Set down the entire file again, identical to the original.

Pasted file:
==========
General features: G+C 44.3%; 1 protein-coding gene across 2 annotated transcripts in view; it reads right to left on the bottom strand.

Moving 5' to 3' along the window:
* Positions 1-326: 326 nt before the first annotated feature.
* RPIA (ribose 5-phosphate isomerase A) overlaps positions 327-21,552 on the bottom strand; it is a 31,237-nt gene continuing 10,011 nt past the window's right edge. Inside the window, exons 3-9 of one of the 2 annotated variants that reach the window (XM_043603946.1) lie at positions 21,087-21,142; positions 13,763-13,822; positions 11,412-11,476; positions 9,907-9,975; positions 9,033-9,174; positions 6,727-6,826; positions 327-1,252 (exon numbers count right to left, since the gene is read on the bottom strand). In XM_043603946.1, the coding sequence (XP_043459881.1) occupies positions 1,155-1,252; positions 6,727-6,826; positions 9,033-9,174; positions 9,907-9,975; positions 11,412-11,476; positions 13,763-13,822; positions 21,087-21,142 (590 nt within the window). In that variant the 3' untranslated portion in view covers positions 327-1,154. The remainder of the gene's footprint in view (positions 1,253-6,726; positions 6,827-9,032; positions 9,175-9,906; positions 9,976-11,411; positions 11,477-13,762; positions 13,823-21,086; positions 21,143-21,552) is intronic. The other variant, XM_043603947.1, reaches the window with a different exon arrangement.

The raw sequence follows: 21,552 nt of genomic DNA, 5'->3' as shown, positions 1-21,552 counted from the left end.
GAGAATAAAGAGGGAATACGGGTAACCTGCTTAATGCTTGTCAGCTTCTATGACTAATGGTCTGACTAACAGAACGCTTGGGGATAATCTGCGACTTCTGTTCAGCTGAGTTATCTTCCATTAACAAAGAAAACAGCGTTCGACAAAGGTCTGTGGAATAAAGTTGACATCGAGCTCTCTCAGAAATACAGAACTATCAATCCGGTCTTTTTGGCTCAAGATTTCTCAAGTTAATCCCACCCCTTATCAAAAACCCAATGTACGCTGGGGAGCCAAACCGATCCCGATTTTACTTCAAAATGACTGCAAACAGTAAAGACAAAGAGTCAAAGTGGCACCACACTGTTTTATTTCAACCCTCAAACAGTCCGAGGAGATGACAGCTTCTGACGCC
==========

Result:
General features: G+C 44.3%; 1 protein-coding gene across 2 annotated transcripts in view; it reads right to left on the bottom strand.

Moving 5' to 3' along the window:
* Positions 1-326: 326 nt before the first annotated feature.
* RPIA (ribose 5-phosphate isomerase A) overlaps positions 327-21,552 on the bottom strand; it is a 31,237-nt gene continuing 10,011 nt past the window's right edge. Inside the window, exons 3-9 of one of the 2 annotated variants that reach the window (XM_043603946.1) lie at positions 21,087-21,142; positions 13,763-13,822; positions 11,412-11,476; positions 9,907-9,975; positions 9,033-9,174; positions 6,727-6,826; positions 327-1,252 (exon numbers count right to left, since the gene is read on the bottom strand). In XM_043603946.1, the coding sequence (XP_043459881.1) occupies positions 1,155-1,252; positions 6,727-6,826; positions 9,033-9,174; positions 9,907-9,975; positions 11,412-11,476; positions 13,763-13,822; positions 21,087-21,142 (590 nt within the window). In that variant the 3' untranslated portion in view covers positions 327-1,154. The remainder of the gene's footprint in view (positions 1,253-6,726; positions 6,827-9,032; positions 9,175-9,906; positions 9,976-11,411; positions 11,477-13,762; positions 13,823-21,086; positions 21,143-21,552) is intronic. The other variant, XM_043603947.1, reaches the window with a different exon arrangement.

The raw sequence follows: 21,552 nt of genomic DNA, 5'->3' as shown, positions 1-21,552 counted from the left end.
GAGAATAAAGAGGGAATACGGGTAACCTGCTTAATGCTTGTCAGCTTCTATGACTAATGGTCTGACTAACAGAACGCTTGGGGATAATCTGCGACTTCTGTTCAGCTGAGTTATCTTCCATTAACAAAGAAAACAGCGTTCGACAAAGGTCTGTGGAATAAAGTTGACATCGAGCTCTCTCAGAAATACAGAACTATCAATCCGGTCTTTTTGGCTCAAGATTTCTCAAGTTAATCCCACCCCTTATCAAAAACCCAATGTACGCTGGGGAGCCAAACCGATCCCGATTTTACTTCAAAATGACTGCAAACAGTAAAGACAAAGAGTCAAAGTGGCACCACACTGTTTTATTTCAACCCTCAAACAGTCCGAGGAGATGACAGCTTCTGACGCC